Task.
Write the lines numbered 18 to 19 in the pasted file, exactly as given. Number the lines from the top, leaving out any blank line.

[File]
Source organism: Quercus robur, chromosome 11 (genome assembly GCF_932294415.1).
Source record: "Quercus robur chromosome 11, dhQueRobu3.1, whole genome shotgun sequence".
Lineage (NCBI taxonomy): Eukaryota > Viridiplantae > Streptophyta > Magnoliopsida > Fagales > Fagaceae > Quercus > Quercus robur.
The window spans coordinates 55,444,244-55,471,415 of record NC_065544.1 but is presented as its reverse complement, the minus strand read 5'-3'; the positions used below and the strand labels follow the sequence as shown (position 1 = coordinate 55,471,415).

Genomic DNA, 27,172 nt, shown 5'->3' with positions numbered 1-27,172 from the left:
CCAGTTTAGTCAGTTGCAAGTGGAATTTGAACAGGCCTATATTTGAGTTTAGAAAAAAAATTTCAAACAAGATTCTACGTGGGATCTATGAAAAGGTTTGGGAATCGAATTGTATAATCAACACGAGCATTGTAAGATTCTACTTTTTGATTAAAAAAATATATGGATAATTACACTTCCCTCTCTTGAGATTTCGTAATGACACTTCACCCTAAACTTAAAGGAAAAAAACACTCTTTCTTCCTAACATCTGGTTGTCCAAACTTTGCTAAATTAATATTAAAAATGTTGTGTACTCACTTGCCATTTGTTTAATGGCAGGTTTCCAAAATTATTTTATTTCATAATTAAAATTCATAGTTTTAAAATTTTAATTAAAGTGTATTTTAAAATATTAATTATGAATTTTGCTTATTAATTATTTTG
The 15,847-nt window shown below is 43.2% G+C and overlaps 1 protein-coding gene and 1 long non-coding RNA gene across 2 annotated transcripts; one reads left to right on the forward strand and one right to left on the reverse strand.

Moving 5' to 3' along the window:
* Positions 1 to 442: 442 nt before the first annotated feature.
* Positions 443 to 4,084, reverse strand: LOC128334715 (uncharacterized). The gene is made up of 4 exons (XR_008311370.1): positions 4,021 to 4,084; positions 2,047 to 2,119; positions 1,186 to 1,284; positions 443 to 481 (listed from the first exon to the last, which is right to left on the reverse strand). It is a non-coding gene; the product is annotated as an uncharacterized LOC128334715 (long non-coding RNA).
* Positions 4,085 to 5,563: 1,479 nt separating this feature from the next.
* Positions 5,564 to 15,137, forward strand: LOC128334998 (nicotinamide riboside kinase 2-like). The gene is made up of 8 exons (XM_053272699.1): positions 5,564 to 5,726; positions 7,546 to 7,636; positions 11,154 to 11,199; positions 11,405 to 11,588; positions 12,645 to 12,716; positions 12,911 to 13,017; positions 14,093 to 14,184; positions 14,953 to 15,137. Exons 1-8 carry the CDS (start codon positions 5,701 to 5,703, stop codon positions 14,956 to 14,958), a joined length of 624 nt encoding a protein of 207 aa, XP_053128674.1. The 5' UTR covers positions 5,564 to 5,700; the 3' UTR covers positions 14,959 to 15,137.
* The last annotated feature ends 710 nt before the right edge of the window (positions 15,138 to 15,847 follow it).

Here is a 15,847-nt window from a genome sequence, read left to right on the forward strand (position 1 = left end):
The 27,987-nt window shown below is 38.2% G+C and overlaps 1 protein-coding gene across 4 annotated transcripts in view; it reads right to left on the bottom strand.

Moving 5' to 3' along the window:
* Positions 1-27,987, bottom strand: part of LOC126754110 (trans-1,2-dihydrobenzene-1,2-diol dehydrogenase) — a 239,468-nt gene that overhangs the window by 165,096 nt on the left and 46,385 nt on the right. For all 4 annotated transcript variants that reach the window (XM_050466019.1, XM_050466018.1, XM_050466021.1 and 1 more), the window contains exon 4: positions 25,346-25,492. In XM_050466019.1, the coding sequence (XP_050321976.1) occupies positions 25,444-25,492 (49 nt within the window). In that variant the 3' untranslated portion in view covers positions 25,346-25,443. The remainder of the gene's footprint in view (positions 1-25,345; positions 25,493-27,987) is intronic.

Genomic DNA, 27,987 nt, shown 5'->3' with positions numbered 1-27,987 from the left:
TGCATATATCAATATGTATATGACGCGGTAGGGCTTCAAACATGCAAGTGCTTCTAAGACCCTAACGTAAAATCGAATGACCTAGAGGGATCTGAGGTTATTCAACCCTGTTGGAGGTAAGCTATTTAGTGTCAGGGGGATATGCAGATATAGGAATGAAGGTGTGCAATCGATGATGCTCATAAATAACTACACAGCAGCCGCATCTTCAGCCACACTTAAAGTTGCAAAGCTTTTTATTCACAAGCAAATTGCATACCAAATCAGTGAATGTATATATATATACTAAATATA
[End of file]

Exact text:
Genomic DNA, 27,987 nt, shown 5'->3' with positions numbered 1-27,987 from the left:
TGCATATATCAATATGTATATGACGCGGTAGGGCTTCAAACATGCAAGTGCTTCTAAGACCCTAACGTAAAATCGAATGACCTAGAGGGATCTGAGGTTATTCAACCCTGTTGGAGGTAAGCTATTTAGTGTCAGGGGGATATGCAGATATAGGAATGAAGGTGTGCAATCGATGATGCTCATAAATAACTACACAGCAGCCGCATCTTCAGCCACACTTAAAGTTGCAAAGCTTTTTATTCACAAGCAAATTGCATACCAAATCAGTGAATGTATATATATATACTAAATATA